High Maternal Mortality Rates in Laos

Subject: Healthcare Research
Pages: 4
Words: 833
Reading time:
4 min
Study level: College


Maternal mortality is also known as maternal death or “obstetrical death refers to the death of a woman during or shortly after a pregnancy” (Arkutu, 1995). Globally the maternal rate was approximated to stand at 345, 000 in 2008 down from 526, 350 in 1980 out of the total deaths, less than 1.0% are in developed countries. Although efforts have been made to curb the problem, some countries still experience astounding maternal mortality rates such as Laos. The paper contains the purpose or goal of a health program, strategies or interventions that are evidence for its efficacy and feasibility, program objective outputs as well as indicators.

Two major problems that will be the centre of this paper include lack of or inadequate IES activities on RH services; no or little effort to distribute information and lack of knowledge on the availability of services, as well as possible adverse consequences of not seeking care as a result of low education level and lack of family and community support.

Purpose and goal of the program

The primary purpose of the program is to reduce direct clinical causes such as haemorrhage, sepsis infection, unsafe abortion, hypertension as well as obstructed labour. It is thus worth noting that the goal is, therefore, to “reduce the maternal mortality rate in Laos”. The factors that result in maternal mortality that can be corrected and changed successfully are taken from the problem of facing women who are pregnant or are potential mothers in the future. This helps in the creation of objectives and the selection of interventions or strategies to curb the problems.

Choosing the best interventions or strategies

Problem 1 is a lack of knowledge on the availability of services, as well as possible adverse consequences of not seeking care. This is attributed to the fact that there is a low education level among these categories of women and a lack of family and community support (Arkutu, 1995).

Strategies: To tackle this problem there is a need to initiate an education program in health that is effective, acceptable and easily accomplished in the target group. For a start, the government or non-governmental organization needs to pull resources together with the desire to teach pregnant women about the available services in health centres for them, the benefits of seeking medical attention as well as the serious consequences of not having such services. For a long term solution, it would be better if girls who have attained puberty in schools were taught the same (Thaddeus & Maine, 1994). This will instil in them the culture of seeking medical attention whenever they are pregnant. It has been established that the family and the community from where an individual comes from play a major role in ensuring that the individual is supported fully when it comes to seeking health attention as well as adhering to the doctor’s prescriptions.

However, it is worth noting that poverty is a hindrance to effectively educating the community, family members and expectant individuals. There is thus a need for the government to pump in money to support such initiatives. Additionally, is called for the affected individuals as well as the community to have in place a livelihood creation program from where income can be generated (Thaddeus & Maine, 1994).

Additionally, it would be better if there is in place a program that will offer expectant mothers home-based outreach services especially to those individuals living in extreme poverty, who experience poor road networks. This will save them from travelling a long distance which eventually aggravates the problem. In a situation where the road network is somehow better and the affected individuals come from lower-income regions, it would be rational for the government to provide free transport services to expectant mothers (Koblinsky, 2003).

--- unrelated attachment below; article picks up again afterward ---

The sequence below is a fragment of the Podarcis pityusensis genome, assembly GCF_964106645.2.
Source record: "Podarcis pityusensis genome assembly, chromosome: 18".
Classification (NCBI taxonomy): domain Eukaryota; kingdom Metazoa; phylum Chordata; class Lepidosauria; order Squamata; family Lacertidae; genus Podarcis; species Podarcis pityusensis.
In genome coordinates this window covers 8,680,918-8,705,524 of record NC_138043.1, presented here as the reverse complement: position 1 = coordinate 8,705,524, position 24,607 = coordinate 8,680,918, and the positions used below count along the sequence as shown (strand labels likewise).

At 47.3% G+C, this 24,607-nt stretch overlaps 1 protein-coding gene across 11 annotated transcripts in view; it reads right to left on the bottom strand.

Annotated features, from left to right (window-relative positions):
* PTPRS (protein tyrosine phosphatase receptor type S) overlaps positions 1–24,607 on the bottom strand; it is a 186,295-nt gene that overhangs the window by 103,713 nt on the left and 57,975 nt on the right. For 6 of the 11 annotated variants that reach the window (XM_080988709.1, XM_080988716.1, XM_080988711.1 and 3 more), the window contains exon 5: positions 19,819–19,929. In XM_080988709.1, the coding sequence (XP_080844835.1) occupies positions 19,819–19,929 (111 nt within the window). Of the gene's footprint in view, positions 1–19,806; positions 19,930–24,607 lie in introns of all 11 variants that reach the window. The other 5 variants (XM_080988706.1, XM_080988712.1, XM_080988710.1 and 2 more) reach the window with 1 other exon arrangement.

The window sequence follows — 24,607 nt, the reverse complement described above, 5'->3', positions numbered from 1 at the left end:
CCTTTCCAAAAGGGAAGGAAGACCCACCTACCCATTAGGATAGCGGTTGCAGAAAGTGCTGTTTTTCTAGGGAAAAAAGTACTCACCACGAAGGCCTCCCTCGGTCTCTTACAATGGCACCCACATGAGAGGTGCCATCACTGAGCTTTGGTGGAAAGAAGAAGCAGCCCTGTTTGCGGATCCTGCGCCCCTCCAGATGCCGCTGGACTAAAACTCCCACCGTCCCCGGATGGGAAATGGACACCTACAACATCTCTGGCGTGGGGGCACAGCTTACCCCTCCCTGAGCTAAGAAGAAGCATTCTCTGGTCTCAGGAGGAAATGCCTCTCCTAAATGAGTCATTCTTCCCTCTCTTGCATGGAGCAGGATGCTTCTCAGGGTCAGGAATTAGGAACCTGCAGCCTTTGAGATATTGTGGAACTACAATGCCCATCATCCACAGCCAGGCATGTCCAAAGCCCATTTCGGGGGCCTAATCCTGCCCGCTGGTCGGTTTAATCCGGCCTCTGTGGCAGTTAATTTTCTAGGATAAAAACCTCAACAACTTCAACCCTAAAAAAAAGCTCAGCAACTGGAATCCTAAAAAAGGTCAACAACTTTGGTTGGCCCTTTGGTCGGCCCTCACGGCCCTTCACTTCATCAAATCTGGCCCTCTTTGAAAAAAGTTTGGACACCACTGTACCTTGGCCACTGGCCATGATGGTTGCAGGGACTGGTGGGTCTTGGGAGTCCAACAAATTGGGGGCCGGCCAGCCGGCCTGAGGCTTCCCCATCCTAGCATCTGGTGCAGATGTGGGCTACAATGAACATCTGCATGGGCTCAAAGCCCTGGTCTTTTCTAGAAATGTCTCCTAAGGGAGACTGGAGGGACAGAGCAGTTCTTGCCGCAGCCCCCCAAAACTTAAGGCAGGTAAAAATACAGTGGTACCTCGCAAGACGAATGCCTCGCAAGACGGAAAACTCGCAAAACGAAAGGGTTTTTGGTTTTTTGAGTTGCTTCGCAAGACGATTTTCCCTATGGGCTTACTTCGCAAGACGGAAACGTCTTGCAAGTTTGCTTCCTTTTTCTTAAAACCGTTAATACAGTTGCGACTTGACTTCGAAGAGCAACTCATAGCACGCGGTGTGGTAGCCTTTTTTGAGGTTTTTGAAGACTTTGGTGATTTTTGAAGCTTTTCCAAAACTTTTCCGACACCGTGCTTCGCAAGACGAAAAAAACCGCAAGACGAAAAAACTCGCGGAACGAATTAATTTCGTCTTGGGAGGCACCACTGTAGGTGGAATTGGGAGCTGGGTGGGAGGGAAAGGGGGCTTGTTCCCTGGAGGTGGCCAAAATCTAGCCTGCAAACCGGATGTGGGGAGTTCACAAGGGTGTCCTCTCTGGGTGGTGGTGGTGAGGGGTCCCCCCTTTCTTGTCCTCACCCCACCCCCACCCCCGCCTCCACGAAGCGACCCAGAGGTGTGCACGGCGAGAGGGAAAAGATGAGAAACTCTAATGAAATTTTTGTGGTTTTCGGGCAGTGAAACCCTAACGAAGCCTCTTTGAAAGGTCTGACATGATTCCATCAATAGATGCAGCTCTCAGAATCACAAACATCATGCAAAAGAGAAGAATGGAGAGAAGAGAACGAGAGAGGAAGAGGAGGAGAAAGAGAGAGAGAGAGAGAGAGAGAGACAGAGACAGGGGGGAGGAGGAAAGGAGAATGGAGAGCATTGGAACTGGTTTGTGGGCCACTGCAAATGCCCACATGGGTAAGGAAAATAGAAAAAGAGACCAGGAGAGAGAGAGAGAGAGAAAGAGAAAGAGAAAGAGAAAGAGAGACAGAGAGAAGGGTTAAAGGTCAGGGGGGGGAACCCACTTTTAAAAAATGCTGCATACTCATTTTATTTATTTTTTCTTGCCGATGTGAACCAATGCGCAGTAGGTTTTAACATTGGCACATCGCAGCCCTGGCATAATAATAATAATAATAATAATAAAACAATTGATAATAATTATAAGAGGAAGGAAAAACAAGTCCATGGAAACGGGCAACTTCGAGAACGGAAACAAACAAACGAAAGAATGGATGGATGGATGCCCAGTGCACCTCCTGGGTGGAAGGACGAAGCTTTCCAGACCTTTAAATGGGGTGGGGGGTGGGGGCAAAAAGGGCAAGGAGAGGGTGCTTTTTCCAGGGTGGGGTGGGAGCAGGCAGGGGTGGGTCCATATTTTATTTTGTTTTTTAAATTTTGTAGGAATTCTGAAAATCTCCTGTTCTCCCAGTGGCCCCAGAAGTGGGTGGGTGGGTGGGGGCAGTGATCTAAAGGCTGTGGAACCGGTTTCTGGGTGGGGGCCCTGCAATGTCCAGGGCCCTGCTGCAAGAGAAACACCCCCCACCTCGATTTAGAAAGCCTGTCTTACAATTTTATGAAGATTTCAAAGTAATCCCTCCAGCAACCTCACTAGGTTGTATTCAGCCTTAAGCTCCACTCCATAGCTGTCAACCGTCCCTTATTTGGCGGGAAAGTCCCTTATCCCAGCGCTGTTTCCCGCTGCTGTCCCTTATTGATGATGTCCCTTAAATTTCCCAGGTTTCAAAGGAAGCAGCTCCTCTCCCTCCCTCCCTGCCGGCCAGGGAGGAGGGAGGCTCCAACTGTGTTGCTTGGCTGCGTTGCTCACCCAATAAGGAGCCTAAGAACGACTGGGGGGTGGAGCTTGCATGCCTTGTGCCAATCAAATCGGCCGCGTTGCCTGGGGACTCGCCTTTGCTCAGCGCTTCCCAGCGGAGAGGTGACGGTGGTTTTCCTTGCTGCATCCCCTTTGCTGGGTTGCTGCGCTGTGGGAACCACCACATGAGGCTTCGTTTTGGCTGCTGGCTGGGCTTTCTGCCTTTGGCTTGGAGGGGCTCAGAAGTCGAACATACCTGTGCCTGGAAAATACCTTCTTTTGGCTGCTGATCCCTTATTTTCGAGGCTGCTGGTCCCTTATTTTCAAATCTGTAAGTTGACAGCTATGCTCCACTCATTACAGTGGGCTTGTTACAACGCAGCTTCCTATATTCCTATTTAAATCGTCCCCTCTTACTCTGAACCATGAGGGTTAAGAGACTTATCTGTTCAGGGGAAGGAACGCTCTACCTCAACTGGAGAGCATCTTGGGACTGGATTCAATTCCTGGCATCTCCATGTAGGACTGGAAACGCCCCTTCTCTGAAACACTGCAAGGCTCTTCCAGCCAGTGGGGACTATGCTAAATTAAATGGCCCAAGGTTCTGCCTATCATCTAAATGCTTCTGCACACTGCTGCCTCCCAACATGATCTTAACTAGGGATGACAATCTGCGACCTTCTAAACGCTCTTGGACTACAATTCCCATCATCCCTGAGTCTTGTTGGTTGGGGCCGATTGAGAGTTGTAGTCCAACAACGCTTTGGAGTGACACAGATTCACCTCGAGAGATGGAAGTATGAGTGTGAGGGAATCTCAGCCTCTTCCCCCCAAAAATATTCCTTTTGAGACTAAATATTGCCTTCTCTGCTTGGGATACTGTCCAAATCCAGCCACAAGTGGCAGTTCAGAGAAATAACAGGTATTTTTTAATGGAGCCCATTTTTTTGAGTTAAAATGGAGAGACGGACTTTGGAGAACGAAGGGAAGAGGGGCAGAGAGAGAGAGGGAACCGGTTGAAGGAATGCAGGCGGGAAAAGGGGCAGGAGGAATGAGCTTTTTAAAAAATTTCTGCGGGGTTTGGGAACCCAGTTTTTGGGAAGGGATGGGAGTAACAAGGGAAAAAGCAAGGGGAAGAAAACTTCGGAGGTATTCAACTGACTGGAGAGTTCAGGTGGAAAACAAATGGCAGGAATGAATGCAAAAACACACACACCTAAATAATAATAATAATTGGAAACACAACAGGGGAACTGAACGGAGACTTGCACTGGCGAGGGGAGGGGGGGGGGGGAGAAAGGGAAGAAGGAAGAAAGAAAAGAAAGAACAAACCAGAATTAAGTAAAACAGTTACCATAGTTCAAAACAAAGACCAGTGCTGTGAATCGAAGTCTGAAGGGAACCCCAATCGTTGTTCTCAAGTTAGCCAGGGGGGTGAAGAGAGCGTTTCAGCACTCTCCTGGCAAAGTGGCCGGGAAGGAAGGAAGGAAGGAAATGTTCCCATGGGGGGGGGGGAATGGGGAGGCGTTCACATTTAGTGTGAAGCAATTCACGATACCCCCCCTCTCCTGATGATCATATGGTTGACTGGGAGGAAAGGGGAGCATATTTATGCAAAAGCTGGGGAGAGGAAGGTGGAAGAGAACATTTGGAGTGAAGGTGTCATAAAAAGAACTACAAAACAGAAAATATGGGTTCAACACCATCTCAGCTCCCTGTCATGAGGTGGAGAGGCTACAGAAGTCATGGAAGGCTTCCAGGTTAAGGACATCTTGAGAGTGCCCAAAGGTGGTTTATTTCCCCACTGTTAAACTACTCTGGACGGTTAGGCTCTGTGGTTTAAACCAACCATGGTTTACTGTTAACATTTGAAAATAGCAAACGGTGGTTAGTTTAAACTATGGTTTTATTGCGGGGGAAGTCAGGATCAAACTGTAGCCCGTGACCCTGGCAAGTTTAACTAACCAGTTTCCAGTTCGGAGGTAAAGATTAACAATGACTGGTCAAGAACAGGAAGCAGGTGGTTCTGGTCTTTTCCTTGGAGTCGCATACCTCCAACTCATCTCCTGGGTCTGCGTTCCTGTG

Problem 2 is lack of or inadequate IES activities on RH services; no or little effort to distribute information.

Strategies/interventions: relevant stakeholders in the ministry of health in collaboration with a non-governmental organization interested in curbing maternal mortality should join efforts to come up with suitable and applicable IES activities on reproductive health. This is not enough as the same need to be extensively distributed. The latter can be accomplished through various media of communication such as print, radio as well as television in terms of commercials (Costello, 2006).

Program objective, output, and indicators

The major objective of the program is to improve the knowledge and attitude of 80% of females towards seeking antenatal care during pregnancy. Similarly:

  1. Within one year from this intervention, it is expected that above 70% of expectant mothers will be aware of the benefits associated with seeking antenatal medication attention.
  2. Adequate IES activities on reproductive health will be fully developed after six months and the same adequately distributed through various available media such as brochures.
  3. Within 18 months, women in high need areas will have been reached with mobile antenatal services and those having access to a better road network provided with free transport by the government to attend a clinic.


Arkutu, A. (1995). Healthy women, healthy mothers: an information guide. New York: Family Care International.

Costello, A. (2006). An alternative study to reduce maternal mortality. The Lancet, 368(9546): 1477–1479.

Koblinsky, M. (2003). Reducing maternal mortality: learning from Bolivia, China, Egypt, Honduras, Indonesia, Jamaica and Zimbabwe. Washington D.C.: The World Bank. ISBN: Web.

Thaddeus, S. & Maine, D. (1994). Too far to walk: Maternal mortality in context. Social Science & Medicine, 38(8): 1091–1110.